Mulberry Private Healthcare
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Appointments/Reservations – Tel: 01480 418761
Financial Queries – Tel: 01480 418761/418751

  • Wound infections can occur in any form of intestinal surgery, open or laparoscopic. Wound infections rarely cause serious problems but may require treatment with antibiotics.
  • Occasionally the join that the surgeon makes in the bowel can leak. This is known as an anastomotic leak. If a leak occurs sometimes this can be managed with antibiotics and/ or a drain placed through the abdominal wall usually in the x-ray department. If the leak is larger and peritonitis develops another operation will be necessary and the surgeon will need to create a stoma (ileostomy) or even take apart the join completely and create a colostomy.
  • Sometimes the bowel may take longer than normal to start working, this is known as ileus. Patients may develop abdominal distension and vomiting. If this happens the surgeon will normally recommend a period of bowel rest with continued intravenous fluids and sometimes a tube passed via the nose to the stomach (nasogastric tube).  When the bowel doesn’t start working properly, there may be a kink, twist or an adhesion causing a blockage. This is known as obstruction.
  • Patients may develop colicky abdominal pains, abdominal distension and vomiting. If this happens the surgeon will normally recommend a period of bowel rest with continued intravenous fluids and sometimes a tube passed via the nose to the stomach (nasogastric tube). In most cases the obstruction settles spontaneously occasionally an operation is required to relieve the blockage.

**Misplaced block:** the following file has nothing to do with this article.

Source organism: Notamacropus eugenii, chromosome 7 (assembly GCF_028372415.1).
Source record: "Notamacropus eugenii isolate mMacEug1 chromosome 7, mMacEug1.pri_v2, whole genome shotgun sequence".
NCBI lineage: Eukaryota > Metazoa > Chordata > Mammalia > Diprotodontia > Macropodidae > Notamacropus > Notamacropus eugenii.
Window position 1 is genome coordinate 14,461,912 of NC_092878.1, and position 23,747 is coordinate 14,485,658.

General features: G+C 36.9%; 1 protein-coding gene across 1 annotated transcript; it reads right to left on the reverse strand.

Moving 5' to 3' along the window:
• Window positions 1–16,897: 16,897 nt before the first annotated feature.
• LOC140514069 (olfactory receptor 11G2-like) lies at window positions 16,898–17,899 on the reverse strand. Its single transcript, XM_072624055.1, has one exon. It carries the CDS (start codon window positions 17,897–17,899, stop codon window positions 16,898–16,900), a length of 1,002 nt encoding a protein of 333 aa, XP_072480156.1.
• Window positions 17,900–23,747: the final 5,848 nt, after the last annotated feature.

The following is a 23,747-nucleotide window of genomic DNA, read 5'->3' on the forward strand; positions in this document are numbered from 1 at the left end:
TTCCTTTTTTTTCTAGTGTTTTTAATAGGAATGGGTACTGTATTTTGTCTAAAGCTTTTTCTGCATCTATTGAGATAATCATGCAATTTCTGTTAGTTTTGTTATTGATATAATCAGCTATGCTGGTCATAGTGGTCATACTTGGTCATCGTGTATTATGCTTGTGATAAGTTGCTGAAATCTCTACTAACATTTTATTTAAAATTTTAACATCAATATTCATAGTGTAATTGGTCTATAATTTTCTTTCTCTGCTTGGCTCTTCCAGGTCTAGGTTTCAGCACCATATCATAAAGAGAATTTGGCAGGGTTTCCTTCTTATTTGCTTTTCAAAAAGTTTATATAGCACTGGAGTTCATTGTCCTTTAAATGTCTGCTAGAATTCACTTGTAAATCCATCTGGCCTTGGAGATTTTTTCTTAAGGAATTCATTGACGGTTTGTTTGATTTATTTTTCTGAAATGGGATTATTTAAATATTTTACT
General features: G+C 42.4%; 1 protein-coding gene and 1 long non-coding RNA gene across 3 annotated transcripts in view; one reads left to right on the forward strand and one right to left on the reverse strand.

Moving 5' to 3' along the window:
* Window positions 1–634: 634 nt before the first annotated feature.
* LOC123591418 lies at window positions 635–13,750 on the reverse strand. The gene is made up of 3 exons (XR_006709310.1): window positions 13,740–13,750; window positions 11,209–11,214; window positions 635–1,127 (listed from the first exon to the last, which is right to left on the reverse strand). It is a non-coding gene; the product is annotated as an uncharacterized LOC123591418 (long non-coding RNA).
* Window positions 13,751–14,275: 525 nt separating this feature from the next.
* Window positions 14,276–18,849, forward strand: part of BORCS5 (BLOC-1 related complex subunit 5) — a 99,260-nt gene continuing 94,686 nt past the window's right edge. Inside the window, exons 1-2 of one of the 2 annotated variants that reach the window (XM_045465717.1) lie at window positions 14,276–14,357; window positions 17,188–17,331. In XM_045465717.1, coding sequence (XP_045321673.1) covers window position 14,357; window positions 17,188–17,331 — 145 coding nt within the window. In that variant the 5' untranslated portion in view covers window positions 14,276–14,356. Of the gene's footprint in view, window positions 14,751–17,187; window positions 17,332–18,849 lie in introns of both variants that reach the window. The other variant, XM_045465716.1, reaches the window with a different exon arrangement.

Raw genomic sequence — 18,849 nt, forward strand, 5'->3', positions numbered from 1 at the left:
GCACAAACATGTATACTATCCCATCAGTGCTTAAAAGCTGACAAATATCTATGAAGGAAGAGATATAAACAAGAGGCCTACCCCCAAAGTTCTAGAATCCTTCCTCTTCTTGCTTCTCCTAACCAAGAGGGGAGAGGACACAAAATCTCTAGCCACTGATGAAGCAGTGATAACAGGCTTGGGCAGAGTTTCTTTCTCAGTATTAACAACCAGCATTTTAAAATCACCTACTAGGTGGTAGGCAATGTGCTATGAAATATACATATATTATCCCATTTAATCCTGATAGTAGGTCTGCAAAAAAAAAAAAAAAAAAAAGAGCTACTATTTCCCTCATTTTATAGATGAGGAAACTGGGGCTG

• There are important nerves in the pelvis and whilst the surgeon will make every effort to avoid damaging these it is recognised that they can sometimes be involved in this type of surgery. These nerves are important as they control erections and ejaculation in men and influence bladder emptying in men and women. The effects may improve with time but sometimes these can be permanent. Patients who have had radiotherapy (link) are at higher risk of pelvic nerve dysfunction after surgery.
  • Sometimes during the operation the surgeon discovers that it is not possible to carry out the procedure using a wholly keyhole approach. In this situation a cut is made and the operation is done as an open procedure. This is known as conversion

Patient Satisfaction

Our patient satisfaction is monitored via Patient Satisfaction Questionnaires which patients are asked to complete before they leave the Mulberry Ward. Our most recent results show that 99%of our patients would recommend us to their family and friends

Contact Us

Mulberry Private Healthcare
Hinchingbrooke Hospital, Hinchingbrooke Park
Huntingdon, Cambridgeshire
PE29 6NT

Appointments/Reservations – Tel: 01480 418761
Financial Queries – Tel: 01480 418761/418751
email: mulberry.privatehealthcare@nhs.net